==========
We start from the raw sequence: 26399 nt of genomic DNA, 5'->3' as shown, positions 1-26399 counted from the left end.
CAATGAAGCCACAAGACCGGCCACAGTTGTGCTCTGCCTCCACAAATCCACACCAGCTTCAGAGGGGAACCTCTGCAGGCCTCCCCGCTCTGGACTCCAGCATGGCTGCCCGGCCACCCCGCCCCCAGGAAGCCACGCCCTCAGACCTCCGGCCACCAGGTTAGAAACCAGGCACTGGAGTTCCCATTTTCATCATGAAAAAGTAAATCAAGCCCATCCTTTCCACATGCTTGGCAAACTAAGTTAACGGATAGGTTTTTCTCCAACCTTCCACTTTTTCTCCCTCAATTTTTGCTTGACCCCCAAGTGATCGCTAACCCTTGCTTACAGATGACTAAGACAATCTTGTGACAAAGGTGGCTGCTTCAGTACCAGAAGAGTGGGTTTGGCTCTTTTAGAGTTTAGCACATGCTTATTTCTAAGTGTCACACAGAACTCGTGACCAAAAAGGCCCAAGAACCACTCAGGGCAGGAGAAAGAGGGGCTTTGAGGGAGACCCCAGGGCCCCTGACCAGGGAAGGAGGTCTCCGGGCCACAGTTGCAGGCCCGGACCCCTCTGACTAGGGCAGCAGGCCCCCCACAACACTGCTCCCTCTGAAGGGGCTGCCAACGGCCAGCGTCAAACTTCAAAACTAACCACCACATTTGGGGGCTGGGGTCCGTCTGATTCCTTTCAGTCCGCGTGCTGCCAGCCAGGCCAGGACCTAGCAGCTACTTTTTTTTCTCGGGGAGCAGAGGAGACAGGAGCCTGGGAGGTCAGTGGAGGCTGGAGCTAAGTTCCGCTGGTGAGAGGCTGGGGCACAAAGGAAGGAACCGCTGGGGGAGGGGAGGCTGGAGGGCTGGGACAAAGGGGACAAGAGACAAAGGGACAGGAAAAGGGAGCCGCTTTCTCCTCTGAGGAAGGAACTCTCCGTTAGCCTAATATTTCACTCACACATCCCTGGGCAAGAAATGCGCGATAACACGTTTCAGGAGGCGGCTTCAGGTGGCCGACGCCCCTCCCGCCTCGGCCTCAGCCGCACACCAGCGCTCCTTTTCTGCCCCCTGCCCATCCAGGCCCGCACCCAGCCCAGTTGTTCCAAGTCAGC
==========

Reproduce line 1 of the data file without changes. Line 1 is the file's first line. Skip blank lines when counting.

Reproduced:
We start from the raw sequence: 26399 nt of genomic DNA, 5'->3' as shown, positions 1-26399 counted from the left end.